The Chagall Winnocks: wi ither Scots poems and ballants o Europe

From the forests of Finland to the plain of Lombardy, from a Scottish beach to a river island in Hungary, Tom Hubbard deploys the riches of the Scots language to explore that tragicomic space we call Europe. The poems are variously tender and mischievous in their treatment of our all-too-human foibles – ‘ Scots is a language rich in verbal music. A resource glossary is also included in the book.

REVIEWS on the poetry collection The Chagall Winnocks (Grace Note Publications, 2011)

The wandering scholar is a great European tradition and Scotland has had her share, poets, singers, the restless and endlessly curious, travelling workers in literature, language and the arts. Among the most distinctive riches yielded by this tradition, Tom Hubbard’s poems are evocative encounters with places, people, political and personal states, that range across Europe and history, centred in his own Scottish sensibility, but receptive to, exploring and describing, different nations, artists and cultures. Particular accounts of engagement with others indicate matters of value and illumination, not least the stained-glass windows of Marc Chagall and the symphonies of Carl Nielsen. These poems are day-books of travel and meditation, records of what art can do, the good of all the arts, through all the galleries and balconies of Europe. They are arcades of wonder.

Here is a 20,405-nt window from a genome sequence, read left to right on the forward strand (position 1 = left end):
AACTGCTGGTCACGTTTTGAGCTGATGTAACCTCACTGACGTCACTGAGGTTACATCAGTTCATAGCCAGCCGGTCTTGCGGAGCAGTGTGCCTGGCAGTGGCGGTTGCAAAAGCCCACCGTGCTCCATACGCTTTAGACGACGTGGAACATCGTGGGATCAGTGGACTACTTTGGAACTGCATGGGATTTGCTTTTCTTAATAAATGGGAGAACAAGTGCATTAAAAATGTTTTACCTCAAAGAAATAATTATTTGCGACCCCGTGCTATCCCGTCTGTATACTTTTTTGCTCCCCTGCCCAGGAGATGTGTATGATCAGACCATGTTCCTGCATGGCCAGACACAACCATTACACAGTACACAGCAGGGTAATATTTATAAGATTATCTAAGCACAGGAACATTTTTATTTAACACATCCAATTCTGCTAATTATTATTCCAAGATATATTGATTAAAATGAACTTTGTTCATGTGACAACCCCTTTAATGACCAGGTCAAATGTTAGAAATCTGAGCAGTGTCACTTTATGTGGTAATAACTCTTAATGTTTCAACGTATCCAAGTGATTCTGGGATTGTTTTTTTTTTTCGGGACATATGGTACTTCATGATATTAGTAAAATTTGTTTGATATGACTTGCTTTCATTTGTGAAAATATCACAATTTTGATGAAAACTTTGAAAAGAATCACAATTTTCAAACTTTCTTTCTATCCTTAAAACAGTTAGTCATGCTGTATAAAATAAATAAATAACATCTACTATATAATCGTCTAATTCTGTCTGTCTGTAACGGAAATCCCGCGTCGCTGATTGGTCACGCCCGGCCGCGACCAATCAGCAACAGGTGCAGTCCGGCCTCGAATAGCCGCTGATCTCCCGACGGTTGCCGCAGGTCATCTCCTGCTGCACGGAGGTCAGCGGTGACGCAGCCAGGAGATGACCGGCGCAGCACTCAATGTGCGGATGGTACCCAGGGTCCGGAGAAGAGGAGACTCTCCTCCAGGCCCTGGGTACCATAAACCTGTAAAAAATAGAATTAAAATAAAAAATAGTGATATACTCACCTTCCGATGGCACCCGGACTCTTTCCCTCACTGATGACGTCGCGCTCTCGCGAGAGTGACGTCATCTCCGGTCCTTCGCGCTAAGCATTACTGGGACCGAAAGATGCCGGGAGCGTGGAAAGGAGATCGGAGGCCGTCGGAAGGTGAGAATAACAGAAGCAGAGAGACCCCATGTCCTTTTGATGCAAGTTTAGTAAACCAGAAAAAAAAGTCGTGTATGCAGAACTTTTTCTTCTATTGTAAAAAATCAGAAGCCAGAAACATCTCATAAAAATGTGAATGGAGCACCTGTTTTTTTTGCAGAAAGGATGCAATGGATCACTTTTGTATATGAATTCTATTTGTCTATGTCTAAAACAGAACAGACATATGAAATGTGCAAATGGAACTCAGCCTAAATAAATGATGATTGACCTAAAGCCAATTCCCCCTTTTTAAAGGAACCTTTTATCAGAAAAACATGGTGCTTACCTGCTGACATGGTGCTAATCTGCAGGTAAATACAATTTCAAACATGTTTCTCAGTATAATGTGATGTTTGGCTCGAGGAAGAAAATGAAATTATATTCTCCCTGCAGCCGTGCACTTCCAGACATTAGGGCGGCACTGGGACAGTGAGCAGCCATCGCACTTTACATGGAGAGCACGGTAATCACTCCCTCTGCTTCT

Poet and Professor of Scottish Literature, University of Glasgow

“Who says that Scots must be restricted to Scottish subject matter? Liz Lochhead and Edwin Morgan have transcended that narrow concept, and if further proof for the universality of Scots was needed, Tom Hubbard, Fifer, poet, translator, performer and itinerant literary scholar, delivers it at cask strength with this collection: a rich and rewarding and most entertaining encounter with fellow-European cultures – at once truly Scots and truly European.”

— EBERHARD (“PADDY”) BORT, University of Edinburgh

“At stake is not just parity of poetic esteem for Scots but the status of the spoken and written word in general.”

— MICHAEL KERRIGAN in the Scotsman, with a four-star rating for the book.

Tom Hubbard

Novelist and poet; former visiting professor at overseas universities (Budapest, Connecticut, Grenoble); first Librarian of the Scottish Poetry Library, 1984-92.